8 FINDINGS - STAKEHOLDERS Architecture stakeholders do not have a full appreciation of how to leverage the benefits of architecture. –There is a need for closer evaluation of the architecture workforce to determine composition and areas of improvement. –Executive-level seniors are not appropriately prepared to use architectures for decision making purposes or enterprise-level management. –The architecture discipline is applicable to more than just compliance.
9 FINDINGS – NO STANDARD There is no standard or incentive to encourage the professional growth of architects in the DoD. Expectations have not been consistently established for the development, analysis, and management of architectures. –A career path for architectures does not exist in current personnel systems. –A baseline for the varying levels/experience of architects does not exist. –Architecture analysis does not occur consistently across the DoD. –Architecture information is not applied consistently toward the DoD decision support processes. –There is a need for the improved integration and federation of architectures. –Information management is not effectively represented by architecture. –The sharing of architecture data is not enforced.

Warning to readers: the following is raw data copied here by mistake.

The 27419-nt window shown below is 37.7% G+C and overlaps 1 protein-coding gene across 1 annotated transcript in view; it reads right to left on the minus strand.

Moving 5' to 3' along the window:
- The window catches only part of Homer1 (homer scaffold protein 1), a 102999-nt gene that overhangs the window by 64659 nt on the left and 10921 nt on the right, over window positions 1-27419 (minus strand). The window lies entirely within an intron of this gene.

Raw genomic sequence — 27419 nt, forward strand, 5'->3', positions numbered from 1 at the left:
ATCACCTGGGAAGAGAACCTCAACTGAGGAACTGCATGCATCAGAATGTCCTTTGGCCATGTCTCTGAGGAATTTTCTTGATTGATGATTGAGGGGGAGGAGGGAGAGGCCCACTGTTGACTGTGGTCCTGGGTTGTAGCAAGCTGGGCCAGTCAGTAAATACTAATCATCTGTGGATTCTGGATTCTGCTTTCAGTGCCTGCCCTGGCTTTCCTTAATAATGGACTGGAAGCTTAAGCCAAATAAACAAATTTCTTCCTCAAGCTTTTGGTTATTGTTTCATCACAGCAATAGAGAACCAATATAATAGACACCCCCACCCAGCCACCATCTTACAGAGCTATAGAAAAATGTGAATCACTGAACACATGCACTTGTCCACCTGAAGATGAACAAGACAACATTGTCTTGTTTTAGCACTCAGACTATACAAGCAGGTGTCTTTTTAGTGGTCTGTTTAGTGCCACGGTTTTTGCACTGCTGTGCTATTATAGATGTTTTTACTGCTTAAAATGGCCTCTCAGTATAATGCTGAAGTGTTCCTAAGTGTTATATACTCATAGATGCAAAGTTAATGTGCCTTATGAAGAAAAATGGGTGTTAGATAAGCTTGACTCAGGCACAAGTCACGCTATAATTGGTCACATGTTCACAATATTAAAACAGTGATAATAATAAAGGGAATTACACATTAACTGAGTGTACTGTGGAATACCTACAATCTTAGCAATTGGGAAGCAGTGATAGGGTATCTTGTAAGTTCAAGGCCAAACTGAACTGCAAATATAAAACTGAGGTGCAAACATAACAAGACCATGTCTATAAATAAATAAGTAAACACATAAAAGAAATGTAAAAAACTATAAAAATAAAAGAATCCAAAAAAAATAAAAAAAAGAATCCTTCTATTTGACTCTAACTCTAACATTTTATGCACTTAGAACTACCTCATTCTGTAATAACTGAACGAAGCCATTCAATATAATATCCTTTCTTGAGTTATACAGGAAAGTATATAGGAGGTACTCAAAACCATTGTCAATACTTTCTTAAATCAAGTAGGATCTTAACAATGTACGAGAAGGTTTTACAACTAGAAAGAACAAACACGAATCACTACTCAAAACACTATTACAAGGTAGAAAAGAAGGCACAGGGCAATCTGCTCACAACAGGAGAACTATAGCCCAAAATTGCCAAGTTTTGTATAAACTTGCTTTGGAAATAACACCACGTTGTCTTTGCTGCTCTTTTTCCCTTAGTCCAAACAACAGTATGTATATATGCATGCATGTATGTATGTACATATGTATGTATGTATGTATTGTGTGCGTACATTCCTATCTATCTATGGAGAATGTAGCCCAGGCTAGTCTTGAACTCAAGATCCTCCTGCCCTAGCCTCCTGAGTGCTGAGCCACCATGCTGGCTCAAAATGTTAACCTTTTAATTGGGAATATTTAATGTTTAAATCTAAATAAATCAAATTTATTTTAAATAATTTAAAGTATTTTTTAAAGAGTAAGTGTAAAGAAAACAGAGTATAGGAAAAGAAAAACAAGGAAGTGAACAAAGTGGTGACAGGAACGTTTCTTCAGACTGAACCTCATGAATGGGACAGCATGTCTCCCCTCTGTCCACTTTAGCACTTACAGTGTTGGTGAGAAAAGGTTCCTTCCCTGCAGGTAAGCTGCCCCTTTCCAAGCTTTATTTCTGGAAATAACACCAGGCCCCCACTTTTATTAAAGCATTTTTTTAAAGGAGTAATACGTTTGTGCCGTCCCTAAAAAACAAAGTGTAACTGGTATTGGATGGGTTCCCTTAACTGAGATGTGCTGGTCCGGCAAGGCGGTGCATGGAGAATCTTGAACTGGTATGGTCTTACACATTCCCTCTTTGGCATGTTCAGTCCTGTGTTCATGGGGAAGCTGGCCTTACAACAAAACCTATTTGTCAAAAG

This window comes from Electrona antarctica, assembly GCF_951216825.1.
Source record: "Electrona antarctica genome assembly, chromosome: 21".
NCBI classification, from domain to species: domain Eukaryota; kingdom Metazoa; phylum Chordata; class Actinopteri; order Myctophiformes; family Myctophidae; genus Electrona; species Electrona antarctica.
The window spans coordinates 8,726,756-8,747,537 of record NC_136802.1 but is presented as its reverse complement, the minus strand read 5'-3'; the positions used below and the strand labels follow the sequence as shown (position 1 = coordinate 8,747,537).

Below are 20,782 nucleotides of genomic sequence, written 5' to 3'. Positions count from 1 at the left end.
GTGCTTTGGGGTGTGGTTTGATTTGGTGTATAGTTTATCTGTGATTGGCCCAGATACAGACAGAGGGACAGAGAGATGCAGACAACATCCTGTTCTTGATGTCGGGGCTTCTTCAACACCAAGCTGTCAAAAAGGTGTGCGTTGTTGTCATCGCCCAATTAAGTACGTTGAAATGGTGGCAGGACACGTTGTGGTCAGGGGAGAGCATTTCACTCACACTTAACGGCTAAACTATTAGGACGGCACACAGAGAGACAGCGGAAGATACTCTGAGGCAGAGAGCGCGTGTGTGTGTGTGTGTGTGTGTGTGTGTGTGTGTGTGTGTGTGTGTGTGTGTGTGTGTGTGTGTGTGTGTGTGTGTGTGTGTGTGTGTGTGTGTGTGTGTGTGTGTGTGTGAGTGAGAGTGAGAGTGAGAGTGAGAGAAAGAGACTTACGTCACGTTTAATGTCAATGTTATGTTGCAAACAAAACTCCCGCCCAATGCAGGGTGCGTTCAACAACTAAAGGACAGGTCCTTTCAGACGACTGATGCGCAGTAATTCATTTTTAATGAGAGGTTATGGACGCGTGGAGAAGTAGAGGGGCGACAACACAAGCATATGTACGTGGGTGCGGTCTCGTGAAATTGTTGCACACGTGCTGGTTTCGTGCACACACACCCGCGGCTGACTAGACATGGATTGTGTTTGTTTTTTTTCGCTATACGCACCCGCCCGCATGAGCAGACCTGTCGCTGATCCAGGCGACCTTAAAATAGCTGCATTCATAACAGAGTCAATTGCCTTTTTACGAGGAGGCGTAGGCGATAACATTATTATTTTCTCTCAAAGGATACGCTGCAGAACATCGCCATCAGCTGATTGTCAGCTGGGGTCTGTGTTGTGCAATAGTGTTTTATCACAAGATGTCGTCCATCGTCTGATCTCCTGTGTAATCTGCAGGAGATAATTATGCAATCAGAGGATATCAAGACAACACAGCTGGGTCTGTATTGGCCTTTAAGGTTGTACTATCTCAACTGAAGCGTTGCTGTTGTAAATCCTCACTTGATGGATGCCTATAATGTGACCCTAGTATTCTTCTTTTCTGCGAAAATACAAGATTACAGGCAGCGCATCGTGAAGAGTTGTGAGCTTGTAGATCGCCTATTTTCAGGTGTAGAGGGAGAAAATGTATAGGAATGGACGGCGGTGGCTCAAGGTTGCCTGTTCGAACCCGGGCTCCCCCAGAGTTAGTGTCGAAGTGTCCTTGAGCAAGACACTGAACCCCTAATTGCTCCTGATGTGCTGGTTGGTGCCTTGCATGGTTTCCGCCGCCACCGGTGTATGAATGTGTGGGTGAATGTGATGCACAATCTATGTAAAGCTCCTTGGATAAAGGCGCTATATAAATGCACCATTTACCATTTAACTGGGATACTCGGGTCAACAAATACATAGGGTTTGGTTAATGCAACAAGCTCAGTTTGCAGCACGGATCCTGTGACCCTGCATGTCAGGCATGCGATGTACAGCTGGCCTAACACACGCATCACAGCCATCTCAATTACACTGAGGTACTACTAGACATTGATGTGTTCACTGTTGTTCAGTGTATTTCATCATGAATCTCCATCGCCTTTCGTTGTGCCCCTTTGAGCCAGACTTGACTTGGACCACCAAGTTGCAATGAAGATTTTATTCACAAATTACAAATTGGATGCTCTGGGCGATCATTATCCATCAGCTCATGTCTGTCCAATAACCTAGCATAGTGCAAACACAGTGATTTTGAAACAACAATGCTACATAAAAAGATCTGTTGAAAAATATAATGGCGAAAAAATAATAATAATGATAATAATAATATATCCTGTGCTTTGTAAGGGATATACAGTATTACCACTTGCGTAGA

10 FINDINGS – NO VISIBILITY The architecture community lacks visibility into the opportunities afforded by the current education and training environment. Various programs and courses exist that address different aspects of architecture; however, few are aware of their existence or value. –Current architecture courses do not sufficiently cover architecture basics, the gap between the different levels of architecture, or the gap between architecture development and usage. –Current certification and accreditation programs are not governed, allowing anyone to provide certification. This often results in certified architects who do not possess the appropriate knowledge or skills.
11 RECOMMENDED WAY AHEAD Short-Term Goals –Obtain statistics on the composition of the architecture workforce. These statistics will be used to determine the impact of any recommendations prior to moving forward. –Perform appropriate analysis to validate the identified gaps and any additional gaps that may exist. –Assess existing competencies for adequacy (i.e., Clinger-Cohen Competencies). –Review position descriptions, job opportunity announcements, and contract language to determine if they would benefit from a standard (i.e., competency framework). –Investigate the need for a framework that captures the knowledge, skills, abilities, and functions an architect in the DoD is expected to exhibit to ensure success at every stage in an architecture life cycle. –Develop a web-based workspace to enable the visibility of the architecture education and training environment. Afford users the ability to self-govern this environment through student reviews and ratings.